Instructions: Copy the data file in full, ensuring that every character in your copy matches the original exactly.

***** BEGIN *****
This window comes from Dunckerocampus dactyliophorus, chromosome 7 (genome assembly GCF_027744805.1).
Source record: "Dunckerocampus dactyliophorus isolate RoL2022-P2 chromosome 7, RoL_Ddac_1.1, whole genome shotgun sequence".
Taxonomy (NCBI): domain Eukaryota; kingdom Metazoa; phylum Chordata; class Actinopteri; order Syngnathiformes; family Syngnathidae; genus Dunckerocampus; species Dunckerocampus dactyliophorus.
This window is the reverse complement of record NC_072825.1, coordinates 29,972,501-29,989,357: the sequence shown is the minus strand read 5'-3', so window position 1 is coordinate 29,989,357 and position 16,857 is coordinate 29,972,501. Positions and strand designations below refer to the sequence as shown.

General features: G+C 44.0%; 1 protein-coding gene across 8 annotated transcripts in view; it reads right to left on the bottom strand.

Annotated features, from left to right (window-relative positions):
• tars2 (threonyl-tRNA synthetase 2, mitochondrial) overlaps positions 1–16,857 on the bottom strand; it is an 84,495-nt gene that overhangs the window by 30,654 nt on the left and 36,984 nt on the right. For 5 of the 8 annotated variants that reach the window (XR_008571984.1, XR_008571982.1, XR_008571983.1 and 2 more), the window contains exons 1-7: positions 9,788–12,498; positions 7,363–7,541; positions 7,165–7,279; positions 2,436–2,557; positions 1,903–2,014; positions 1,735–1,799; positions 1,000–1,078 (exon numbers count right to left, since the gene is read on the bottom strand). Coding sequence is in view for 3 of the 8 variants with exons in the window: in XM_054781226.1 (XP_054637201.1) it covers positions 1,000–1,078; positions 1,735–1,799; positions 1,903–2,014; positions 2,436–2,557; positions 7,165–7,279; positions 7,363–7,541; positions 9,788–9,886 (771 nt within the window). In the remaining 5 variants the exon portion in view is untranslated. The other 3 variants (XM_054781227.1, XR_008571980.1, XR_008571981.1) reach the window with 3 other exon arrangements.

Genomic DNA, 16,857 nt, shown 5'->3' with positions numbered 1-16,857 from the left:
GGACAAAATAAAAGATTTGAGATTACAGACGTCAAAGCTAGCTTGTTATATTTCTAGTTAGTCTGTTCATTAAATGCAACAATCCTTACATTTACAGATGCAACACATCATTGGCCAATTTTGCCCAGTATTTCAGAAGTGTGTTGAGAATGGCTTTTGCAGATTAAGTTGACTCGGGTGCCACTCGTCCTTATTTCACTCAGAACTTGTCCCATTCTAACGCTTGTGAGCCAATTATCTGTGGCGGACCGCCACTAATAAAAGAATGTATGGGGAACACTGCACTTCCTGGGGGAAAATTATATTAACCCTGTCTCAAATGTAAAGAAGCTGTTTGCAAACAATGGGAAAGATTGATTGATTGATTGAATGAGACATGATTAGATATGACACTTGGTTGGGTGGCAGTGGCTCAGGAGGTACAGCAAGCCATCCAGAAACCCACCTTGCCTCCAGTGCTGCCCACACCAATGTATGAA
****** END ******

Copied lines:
This window comes from Dunckerocampus dactyliophorus, chromosome 7 (genome assembly GCF_027744805.1).
Source record: "Dunckerocampus dactyliophorus isolate RoL2022-P2 chromosome 7, RoL_Ddac_1.1, whole genome shotgun sequence".
Taxonomy (NCBI): domain Eukaryota; kingdom Metazoa; phylum Chordata; class Actinopteri; order Syngnathiformes; family Syngnathidae; genus Dunckerocampus; species Dunckerocampus dactyliophorus.
This window is the reverse complement of record NC_072825.1, coordinates 29,972,501-29,989,357: the sequence shown is the minus strand read 5'-3', so window position 1 is coordinate 29,989,357 and position 16,857 is coordinate 29,972,501. Positions and strand designations below refer to the sequence as shown.

General features: G+C 44.0%; 1 protein-coding gene across 8 annotated transcripts in view; it reads right to left on the bottom strand.

Annotated features, from left to right (window-relative positions):
• tars2 (threonyl-tRNA synthetase 2, mitochondrial) overlaps positions 1–16,857 on the bottom strand; it is an 84,495-nt gene that overhangs the window by 30,654 nt on the left and 36,984 nt on the right. For 5 of the 8 annotated variants that reach the window (XR_008571984.1, XR_008571982.1, XR_008571983.1 and 2 more), the window contains exons 1-7: positions 9,788–12,498; positions 7,363–7,541; positions 7,165–7,279; positions 2,436–2,557; positions 1,903–2,014; positions 1,735–1,799; positions 1,000–1,078 (exon numbers count right to left, since the gene is read on the bottom strand). Coding sequence is in view for 3 of the 8 variants with exons in the window: in XM_054781226.1 (XP_054637201.1) it covers positions 1,000–1,078; positions 1,735–1,799; positions 1,903–2,014; positions 2,436–2,557; positions 7,165–7,279; positions 7,363–7,541; positions 9,788–9,886 (771 nt within the window). In the remaining 5 variants the exon portion in view is untranslated. The other 3 variants (XM_054781227.1, XR_008571980.1, XR_008571981.1) reach the window with 3 other exon arrangements.

Genomic DNA, 16,857 nt, shown 5'->3' with positions numbered 1-16,857 from the left:
GGACAAAATAAAAGATTTGAGATTACAGACGTCAAAGCTAGCTTGTTATATTTCTAGTTAGTCTGTTCATTAAATGCAACAATCCTTACATTTACAGATGCAACACATCATTGGCCAATTTTGCCCAGTATTTCAGAAGTGTGTTGAGAATGGCTTTTGCAGATTAAGTTGACTCGGGTGCCACTCGTCCTTATTTCACTCAGAACTTGTCCCATTCTAACGCTTGTGAGCCAATTATCTGTGGCGGACCGCCACTAATAAAAGAATGTATGGGGAACACTGCACTTCCTGGGGGAAAATTATATTAACCCTGTCTCAAATGTAAAGAAGCTGTTTGCAAACAATGGGAAAGATTGATTGATTGATTGAATGAGACATGATTAGATATGACACTTGGTTGGGTGGCAGTGGCTCAGGAGGTACAGCAAGCCATCCAGAAACCCACCTTGCCTCCAGTGCTGCCCACACCAATGTATGAA